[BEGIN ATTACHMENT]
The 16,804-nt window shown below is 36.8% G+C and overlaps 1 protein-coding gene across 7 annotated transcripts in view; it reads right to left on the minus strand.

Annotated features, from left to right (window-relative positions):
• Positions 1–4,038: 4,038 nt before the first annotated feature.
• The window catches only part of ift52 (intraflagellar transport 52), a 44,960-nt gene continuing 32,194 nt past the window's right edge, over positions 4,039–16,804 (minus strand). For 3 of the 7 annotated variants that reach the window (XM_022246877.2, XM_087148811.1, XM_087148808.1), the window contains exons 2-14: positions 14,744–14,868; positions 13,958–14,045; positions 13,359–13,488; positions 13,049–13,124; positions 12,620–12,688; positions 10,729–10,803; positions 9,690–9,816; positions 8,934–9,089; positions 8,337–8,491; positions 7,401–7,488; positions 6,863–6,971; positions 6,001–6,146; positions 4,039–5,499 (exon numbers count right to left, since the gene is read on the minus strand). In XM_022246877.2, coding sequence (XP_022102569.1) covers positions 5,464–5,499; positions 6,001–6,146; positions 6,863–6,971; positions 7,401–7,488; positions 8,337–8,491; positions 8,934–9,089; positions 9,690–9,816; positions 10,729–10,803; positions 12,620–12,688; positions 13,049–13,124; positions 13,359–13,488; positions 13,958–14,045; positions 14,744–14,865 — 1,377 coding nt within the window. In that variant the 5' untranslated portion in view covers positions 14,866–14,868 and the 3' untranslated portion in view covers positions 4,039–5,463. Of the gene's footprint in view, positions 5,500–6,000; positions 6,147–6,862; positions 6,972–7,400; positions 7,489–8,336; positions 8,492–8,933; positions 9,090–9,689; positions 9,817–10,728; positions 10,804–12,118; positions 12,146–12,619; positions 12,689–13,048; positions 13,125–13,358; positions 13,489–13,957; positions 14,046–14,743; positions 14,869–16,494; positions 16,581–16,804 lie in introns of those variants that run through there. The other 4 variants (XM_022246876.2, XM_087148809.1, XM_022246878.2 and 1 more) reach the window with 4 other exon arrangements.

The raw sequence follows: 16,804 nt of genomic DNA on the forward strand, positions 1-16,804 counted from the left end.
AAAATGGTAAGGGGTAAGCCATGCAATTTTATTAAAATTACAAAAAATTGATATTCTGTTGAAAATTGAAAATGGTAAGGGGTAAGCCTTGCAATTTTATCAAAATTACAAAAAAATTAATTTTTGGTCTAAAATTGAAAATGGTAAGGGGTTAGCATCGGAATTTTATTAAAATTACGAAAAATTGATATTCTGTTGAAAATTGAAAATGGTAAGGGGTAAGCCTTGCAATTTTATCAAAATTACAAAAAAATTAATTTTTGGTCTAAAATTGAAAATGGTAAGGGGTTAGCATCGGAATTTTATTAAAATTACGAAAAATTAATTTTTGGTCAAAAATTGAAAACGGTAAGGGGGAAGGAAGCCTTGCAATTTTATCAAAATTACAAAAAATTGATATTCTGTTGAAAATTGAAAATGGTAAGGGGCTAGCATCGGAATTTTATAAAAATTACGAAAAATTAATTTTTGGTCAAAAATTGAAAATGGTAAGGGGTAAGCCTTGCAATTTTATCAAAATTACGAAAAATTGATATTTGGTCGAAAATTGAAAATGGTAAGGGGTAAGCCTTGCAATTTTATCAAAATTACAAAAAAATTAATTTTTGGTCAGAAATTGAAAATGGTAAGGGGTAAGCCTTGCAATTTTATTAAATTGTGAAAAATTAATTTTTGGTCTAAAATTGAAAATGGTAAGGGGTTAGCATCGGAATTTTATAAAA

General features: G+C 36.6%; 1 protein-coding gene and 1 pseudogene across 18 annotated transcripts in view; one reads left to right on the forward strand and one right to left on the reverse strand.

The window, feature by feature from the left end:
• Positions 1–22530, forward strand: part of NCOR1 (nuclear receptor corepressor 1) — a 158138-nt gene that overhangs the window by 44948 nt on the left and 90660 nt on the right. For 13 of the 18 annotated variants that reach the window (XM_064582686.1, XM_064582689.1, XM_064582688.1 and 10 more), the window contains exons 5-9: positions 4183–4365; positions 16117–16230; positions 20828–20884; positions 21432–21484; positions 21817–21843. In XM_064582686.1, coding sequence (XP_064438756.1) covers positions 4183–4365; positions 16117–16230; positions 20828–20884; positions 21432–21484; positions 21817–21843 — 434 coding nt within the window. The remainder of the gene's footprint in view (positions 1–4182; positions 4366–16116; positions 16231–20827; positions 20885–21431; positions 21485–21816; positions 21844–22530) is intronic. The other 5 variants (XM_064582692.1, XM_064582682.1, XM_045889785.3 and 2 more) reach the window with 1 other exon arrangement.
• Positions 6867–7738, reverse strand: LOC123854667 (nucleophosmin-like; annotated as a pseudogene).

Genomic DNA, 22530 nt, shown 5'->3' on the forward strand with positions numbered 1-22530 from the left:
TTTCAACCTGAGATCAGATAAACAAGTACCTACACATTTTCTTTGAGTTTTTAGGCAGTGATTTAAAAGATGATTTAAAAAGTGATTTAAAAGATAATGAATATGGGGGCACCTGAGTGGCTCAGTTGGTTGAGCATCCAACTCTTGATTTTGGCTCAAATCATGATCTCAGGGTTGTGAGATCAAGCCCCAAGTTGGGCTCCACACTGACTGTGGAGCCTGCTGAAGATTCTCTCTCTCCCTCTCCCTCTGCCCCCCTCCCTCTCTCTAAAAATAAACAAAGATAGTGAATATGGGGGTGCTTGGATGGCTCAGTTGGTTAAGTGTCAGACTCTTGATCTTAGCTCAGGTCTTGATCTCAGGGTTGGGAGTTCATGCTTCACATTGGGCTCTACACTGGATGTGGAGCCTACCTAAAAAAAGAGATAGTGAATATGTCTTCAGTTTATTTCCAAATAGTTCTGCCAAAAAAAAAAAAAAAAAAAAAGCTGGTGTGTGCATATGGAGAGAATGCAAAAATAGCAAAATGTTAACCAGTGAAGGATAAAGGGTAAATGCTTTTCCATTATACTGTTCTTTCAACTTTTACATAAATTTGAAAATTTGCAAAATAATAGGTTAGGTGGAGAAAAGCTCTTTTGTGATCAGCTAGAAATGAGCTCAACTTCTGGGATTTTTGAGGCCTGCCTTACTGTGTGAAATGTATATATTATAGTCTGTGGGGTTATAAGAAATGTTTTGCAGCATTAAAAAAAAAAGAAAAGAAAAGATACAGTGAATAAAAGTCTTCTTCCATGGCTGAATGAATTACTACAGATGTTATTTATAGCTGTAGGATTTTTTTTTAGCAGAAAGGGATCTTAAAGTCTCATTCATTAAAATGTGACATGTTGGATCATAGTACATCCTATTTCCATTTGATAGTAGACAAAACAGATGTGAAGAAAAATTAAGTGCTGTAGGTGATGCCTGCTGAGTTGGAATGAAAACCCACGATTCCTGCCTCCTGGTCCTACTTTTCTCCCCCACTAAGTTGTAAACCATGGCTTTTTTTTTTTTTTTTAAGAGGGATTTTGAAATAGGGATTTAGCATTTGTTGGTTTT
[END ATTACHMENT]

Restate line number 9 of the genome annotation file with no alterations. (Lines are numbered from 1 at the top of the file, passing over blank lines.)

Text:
• Positions 1–22530, forward strand: part of NCOR1 (nuclear receptor corepressor 1) — a 158138-nt gene that overhangs the window by 44948 nt on the left and 90660 nt on the right. For 13 of the 18 annotated variants that reach the window (XM_064582686.1, XM_064582689.1, XM_064582688.1 and 10 more), the window contains exons 5-9: positions 4183–4365; positions 16117–16230; positions 20828–20884; positions 21432–21484; positions 21817–21843. In XM_064582686.1, coding sequence (XP_064438756.1) covers positions 4183–4365; positions 16117–16230; positions 20828–20884; positions 21432–21484; positions 21817–21843 — 434 coding nt within the window. The remainder of the gene's footprint in view (positions 1–4182; positions 4366–16116; positions 16231–20827; positions 20885–21431; positions 21485–21816; positions 21844–22530) is intronic. The other 5 variants (XM_064582692.1, XM_064582682.1, XM_045889785.3 and 2 more) reach the window with 1 other exon arrangement.